The downtown area, while more relaxed than that of Nairobi, is still very much a commercial and cultural center, with many shops, restaurants, clubs, bars, markets, cafes and theaters. Tuk-tuks, 3-wheeled motorized rickshaws, are extremely popular here, and are much more fun to ride than conventional taxis. If you find a driver who is particularly competitive, you might be in for a small road race through Mombasa's streets, careening through traffic with Swahili beats blaring through the radio. The city is also a central point from which to travel north to Diani and the resorts there, or south to the Tanzanian border. Coastal Kenya outside the city is a totally different experience. If you have time, explore the many Swahili villages, enjoy eating fresh fish, and relax in the equatorial sun. The rural coast is one of the most beautiful aspects of the entire country.

On the other side of Kenya, in the far West, is Kisumu, the third-largest city in the country. The heat and humidity of Mombasa is here, as well, but without the ocean breezes. The result is a city that is even hotter with a great risk of malaria. Travelers to Mombasa, Kisumu and any part of Kenya other than Nairobi need to be on anti-malarial drugs. Kisumu also has Kenya's highest rate of HIV/Aids, with a regional prevalence significantly greater than the national average. There are many NGOs and international organizations working in Kisumu.

The city tends to be quieter than Mombasa, but there is a vibrant nightlife that is a bit more difficult to find. The downtown area is fairly small (Kisumu was only recently named a city) but it offers excellent coffee shops, ice cream stores and neighborhoods to explore. Perhaps the greatest attraction in the area, though, is Lake Victoria. Take a tuk-tuk or boda boda ? a bicycle taxi ? to the shores of the lake and witness its vast expanse. An excursion to the lake is a must for visitors here. On a sunny day the water glows a brilliant blue, and when the clouds roll in the sky and water turn a metallic gray that conceals the many hippos lazing in the shallows. (Keep in mind that hippos kill more people in Africa than any other animal, and are extremely dangerous, especially when sensing that their route to the water has been blocked.) There are many resorts along the shores with outdoor patios on the lake, where you can sip a Tusker, Kenya's beer, and enjoy the afternoon sun. Or, if you prefer to get out on the water, rent a dugout canoe and go exploring. The water is not safe for swimming; however, many of the resorts do have outdoor pools if you need to cool off. If you are planning on traveling outside of Kenya as well, consider stopping in Jinja, Uganda. Here you will once again find Lake Victoria, but will also be at the source of the Nile. The lake is much greener and more lush in Jinja, and there is excellent whitewater rafting.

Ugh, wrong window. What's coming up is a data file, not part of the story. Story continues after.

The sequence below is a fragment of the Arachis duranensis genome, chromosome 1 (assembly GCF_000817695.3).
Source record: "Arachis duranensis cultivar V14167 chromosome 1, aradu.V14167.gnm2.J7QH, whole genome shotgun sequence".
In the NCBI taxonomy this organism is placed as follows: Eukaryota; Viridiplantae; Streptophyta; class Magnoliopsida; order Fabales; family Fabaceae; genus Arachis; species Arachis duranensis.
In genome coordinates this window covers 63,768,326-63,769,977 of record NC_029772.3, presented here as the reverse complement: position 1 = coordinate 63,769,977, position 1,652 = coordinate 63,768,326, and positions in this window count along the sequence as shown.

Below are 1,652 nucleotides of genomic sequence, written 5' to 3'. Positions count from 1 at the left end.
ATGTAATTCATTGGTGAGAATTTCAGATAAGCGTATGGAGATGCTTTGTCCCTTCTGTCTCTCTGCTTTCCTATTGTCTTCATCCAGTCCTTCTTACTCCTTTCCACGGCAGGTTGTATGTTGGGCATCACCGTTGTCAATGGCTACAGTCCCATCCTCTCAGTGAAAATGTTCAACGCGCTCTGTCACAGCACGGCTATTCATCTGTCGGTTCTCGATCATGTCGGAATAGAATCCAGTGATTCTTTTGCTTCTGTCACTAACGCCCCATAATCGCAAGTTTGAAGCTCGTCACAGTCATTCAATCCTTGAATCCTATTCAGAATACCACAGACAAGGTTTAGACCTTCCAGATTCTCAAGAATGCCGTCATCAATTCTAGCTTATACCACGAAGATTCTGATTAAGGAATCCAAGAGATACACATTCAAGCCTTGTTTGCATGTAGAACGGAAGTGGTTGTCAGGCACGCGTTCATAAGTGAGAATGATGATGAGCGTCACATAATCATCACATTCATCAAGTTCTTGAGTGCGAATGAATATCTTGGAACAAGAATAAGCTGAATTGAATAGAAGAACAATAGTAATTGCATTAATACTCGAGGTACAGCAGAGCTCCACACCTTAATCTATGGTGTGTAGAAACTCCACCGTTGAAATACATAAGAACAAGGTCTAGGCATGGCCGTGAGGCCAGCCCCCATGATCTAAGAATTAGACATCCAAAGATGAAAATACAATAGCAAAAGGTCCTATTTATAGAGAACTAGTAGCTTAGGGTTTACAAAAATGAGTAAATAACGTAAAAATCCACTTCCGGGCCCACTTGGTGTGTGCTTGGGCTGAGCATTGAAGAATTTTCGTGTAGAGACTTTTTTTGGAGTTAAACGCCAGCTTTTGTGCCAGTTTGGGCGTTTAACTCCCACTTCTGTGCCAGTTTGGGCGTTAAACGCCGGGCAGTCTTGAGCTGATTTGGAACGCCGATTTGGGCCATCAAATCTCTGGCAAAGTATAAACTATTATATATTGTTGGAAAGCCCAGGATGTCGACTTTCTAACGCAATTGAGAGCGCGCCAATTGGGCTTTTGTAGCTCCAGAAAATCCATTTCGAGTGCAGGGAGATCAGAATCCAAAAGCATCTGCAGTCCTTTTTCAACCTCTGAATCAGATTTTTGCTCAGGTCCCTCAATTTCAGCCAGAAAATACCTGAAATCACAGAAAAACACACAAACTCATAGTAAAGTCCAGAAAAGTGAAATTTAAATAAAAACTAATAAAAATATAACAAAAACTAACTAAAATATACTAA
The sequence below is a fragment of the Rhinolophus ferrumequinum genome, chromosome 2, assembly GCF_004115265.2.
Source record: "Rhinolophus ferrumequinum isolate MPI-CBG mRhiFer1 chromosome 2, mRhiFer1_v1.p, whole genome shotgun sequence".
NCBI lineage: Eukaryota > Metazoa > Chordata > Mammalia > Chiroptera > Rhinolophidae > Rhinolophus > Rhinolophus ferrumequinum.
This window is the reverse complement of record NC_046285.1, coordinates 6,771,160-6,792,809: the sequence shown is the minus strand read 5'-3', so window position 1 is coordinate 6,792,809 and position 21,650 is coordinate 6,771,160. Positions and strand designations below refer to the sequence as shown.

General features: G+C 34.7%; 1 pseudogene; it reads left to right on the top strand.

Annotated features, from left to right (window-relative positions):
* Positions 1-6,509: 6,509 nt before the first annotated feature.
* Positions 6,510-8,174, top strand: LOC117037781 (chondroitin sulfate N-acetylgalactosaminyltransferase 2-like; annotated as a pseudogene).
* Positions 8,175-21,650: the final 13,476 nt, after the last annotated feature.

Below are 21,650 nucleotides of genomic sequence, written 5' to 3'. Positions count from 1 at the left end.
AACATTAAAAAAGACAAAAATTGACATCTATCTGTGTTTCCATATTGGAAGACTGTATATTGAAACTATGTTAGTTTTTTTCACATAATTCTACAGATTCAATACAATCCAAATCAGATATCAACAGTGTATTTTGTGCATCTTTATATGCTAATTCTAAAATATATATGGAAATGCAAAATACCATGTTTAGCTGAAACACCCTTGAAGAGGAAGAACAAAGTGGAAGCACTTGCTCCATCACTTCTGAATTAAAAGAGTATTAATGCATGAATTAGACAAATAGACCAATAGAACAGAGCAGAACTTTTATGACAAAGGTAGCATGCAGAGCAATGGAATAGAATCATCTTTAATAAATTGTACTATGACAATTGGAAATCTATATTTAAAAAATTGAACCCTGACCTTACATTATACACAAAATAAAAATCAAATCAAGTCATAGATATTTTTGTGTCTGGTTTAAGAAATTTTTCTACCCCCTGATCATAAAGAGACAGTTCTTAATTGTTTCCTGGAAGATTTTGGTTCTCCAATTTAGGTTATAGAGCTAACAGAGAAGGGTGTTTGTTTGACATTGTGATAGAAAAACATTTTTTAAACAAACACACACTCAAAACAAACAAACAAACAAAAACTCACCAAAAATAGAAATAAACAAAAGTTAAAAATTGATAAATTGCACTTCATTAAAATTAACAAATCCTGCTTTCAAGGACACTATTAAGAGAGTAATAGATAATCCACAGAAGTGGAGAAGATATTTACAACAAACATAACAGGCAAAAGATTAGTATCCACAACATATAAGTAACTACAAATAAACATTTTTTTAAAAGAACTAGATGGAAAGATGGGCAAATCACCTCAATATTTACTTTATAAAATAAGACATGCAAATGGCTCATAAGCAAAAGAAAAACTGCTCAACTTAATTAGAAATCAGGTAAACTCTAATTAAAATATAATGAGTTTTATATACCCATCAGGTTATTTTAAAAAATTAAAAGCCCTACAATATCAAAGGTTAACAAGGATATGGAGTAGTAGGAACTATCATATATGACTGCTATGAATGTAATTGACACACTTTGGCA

More than anything, though, enjoy Kisumu's relaxed feel. The best coffee shop I found in Kenya is on the main street downtown, and the city is small enough that you can allow yourself to get a little lost and never wind up in the trouble you would in Nairobi. The buildings are low-rise with some pretty architecture, and the streets are wide. One leading out of town towards Uganda is tree-lined and runs nearby to the lake, making for a beautiful walk. There is much to see and do here, even though it may not be as popular a tourist destination as some other parts of the country.

Of course many people don't come to Kenya to see cities at all ? they come for the wildlife, and safaris in Kenya are certainly incredible. The biggest and most famous park is Maasai Mara, in the southern part of the country on the border with Tanzania. The Mara and Tanzania's Serengeti are, in fact, one massive region, home to the migration of thousands of wildebeests and other wildlife in pursuit of the rainfall. Tours can be hired from many companies in Nairobi, and can be scheduled for varying lengths. Weekend safaris are a popular option, though they can be longer. Regardless of how long your excursion is, make sure it includes a game drive in the early morning, in midday, and at sunset ? that way, you will be likely to see the greatest variety of wildlife. Accommodations also vary ? there are hotels and resorts, as well as campsites with varying amenities. The park area is a six hour van ride from Nairobi over horrible roads; there is also an airport at the park if you would prefer to go by air. Regardless of how you get there, you are in for a memorable experience. Few scenes are as stunning as witnessing a lioness stalk a wildebeest, or a parade of giraffes standing dark against a rising sun.